|Topic Review (Newest First)|
|08-12-2010 12:16 AM|
I read your other post, and was wondering between the 3 you have if you may have a spare exhaust Ubend pipe (lol not sure on its name) But its where the water exhaust come from the manifold up in a U shape. Mine just recently blew out and i've been looking for a replacement to save some $ in getting a machine shop it make a brand new one.
So figured I'd post and see, Good luck with your rebuilds.
|08-09-2010 01:12 PM|
no, actually, its having had to rebuild an engine with 20.00 in my pocket and making it work.
A-4's are not a mystery engine. They are incredibly simple to keep running and take more abuse that should be possible.
Just put your thinking cap on, diagnose the problem, and they should start and run for decades (oh, wait, they have been running for decades)
Oh, additional machining type things...
On cranks, your goal is to not have oil leak excessively past the bearings, the way this happens is with "scoring" of the journals, meaning there is a clear "path" for excessive oil to fill the grooves, causing low oil pressure.
Pits on the crank aren't so bad, they'll actually "hold" a bit of lube, so its ok. Not as nice as a clean crank, but, take a look, it might make the cost differential work out in your favor..
Pits on the camshaft, are bad. Not so much for the bearing journals, as they are on the cam lobes. Pits on the cam lobes will wear out a set of tappets (things that raise and lower your valves) very fast.
any machine shop is going to boil your block. That will clean out any internal passageways. Don't take it to a shop that is NOT going to boil the block.
as long as you can maintain 15 lbs, you're good.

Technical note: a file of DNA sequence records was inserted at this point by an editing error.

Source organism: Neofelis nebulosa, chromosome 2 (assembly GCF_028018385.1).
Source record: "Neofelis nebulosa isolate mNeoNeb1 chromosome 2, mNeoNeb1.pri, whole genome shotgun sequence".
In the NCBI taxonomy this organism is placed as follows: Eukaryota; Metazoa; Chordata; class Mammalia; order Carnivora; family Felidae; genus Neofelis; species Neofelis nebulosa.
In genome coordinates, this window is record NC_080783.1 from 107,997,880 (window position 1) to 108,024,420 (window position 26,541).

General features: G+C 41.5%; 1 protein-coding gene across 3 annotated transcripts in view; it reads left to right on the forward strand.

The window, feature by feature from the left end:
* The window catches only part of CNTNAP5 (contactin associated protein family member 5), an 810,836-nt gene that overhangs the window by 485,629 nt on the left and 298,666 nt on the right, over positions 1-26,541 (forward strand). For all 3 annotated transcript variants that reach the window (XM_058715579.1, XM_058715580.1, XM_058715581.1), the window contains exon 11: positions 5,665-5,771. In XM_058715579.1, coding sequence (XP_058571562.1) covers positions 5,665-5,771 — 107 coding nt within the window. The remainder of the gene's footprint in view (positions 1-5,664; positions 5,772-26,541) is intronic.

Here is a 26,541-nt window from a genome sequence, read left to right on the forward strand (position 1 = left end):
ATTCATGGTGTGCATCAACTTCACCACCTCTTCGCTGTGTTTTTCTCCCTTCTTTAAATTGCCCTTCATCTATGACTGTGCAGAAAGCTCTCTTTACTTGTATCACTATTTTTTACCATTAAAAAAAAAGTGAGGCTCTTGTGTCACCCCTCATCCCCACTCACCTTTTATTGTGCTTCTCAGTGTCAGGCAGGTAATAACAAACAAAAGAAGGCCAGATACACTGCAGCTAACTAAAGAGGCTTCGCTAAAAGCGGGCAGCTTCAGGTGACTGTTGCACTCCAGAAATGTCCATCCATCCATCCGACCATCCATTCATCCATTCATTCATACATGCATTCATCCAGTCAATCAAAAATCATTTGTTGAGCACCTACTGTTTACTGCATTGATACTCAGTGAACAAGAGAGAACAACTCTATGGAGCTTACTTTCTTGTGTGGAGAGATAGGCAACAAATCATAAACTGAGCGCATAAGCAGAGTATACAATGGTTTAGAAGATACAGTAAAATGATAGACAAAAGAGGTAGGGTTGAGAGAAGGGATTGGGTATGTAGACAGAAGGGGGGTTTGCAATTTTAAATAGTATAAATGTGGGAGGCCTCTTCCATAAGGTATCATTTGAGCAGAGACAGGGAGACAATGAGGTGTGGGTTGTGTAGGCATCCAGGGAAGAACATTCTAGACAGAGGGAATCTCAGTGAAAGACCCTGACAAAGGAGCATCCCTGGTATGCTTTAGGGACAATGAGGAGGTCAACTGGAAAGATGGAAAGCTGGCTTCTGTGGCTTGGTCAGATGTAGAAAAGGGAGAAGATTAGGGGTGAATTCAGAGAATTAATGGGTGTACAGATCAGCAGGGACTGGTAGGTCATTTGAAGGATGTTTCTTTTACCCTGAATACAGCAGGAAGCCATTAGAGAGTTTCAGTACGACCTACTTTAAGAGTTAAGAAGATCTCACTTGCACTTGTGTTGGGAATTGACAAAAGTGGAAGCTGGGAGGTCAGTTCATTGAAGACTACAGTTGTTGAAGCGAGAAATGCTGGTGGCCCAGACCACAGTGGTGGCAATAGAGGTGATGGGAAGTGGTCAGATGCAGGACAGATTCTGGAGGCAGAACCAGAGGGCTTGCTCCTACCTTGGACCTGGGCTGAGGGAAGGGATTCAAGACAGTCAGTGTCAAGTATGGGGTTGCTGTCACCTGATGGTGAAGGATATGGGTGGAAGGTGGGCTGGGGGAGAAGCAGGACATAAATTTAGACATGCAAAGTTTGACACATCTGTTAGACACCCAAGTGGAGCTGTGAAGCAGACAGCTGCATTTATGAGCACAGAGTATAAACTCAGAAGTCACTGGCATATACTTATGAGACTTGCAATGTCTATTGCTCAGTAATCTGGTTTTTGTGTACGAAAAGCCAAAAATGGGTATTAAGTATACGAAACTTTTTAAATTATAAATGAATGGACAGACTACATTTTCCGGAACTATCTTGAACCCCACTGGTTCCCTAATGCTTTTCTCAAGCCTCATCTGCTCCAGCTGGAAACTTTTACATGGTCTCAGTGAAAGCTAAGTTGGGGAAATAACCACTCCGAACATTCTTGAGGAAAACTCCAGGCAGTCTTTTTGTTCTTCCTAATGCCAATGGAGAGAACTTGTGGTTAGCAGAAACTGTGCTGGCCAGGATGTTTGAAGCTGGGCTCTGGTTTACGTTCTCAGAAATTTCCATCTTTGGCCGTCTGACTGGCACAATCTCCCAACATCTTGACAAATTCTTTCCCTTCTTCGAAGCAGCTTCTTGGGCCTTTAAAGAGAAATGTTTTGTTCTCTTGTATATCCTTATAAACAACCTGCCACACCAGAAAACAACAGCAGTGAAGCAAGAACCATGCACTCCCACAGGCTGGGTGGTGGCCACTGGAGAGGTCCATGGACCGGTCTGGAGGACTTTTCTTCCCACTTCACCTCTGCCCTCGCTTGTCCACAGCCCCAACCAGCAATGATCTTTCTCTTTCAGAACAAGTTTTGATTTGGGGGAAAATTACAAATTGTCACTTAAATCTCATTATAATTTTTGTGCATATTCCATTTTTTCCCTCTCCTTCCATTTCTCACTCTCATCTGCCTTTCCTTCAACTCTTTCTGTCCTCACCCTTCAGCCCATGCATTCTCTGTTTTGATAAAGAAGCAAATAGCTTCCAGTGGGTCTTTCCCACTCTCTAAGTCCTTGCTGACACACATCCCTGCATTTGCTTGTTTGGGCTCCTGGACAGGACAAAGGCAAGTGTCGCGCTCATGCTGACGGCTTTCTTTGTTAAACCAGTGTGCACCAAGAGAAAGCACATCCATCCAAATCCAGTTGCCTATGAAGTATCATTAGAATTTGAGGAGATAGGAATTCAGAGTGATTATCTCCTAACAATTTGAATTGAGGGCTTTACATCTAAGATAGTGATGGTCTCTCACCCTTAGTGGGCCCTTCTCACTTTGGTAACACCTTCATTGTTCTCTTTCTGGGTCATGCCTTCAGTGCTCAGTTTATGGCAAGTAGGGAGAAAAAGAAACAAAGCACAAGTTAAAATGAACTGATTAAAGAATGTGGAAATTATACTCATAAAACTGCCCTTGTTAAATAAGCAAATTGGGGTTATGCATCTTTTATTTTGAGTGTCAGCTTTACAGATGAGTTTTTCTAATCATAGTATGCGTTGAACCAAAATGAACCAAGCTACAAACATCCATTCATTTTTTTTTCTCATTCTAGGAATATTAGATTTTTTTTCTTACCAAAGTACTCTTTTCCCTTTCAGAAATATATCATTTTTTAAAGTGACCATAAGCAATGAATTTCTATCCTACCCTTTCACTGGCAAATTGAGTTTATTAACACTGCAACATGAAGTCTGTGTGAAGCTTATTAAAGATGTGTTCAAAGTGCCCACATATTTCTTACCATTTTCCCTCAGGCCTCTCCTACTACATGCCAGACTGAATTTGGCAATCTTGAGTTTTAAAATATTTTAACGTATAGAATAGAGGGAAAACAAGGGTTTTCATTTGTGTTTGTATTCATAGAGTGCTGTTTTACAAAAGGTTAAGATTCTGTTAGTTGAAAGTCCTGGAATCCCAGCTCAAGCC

Under 15 lbs?
instead of 30 weight, get some castrol 20/50. I'm not kiddin'.
Or,if that doesn't bring it up to 15 at warm idle, remove the pressure spring (I think its alone one side of the block and stretch it a little, or put some shims under it. don't arnold on it, you don't want 50 lbs of oil pressure, you'll blow the crank main seals.
remember, there isn't an oil filter and your tranny shares its oil supply with the motor, so keep your oil clean. Try to keep it clean anyway.
I think there a total of 2 bearings in the transmission. If its been under salt water for a length of time, then, they're going to be shot.
The only other item that could trip you up is the reversing "gear" assy. This thing IS a mystery to me. I don't know why it works, but it does. Make sure it moves freely (if you even attempt the tranny) and it'll be ok.
|08-09-2010 12:09 PM|
|CalebD||I'd say that reply was well worth the wait. Someone actually knows his spit when it comes to A4 engines (among others).|
|08-09-2010 10:43 AM|
block welding is a good prospect...
UNLESS there are places that internally that they can't get to. Reading your description of the one block (first?) that may be the case. They'll have to pressure test it before and after each weld, and that may be cost prohibitive.
fill the cylinders with PBlaster... FILL them.
wait a week. then, using a wood block on the piston top... Whack the piston with a heavy hammer (a couple of pounds or more)like you're mad at your mother in law. repeatedly. If it looses just a little and then stops again repeat the soaking procedure.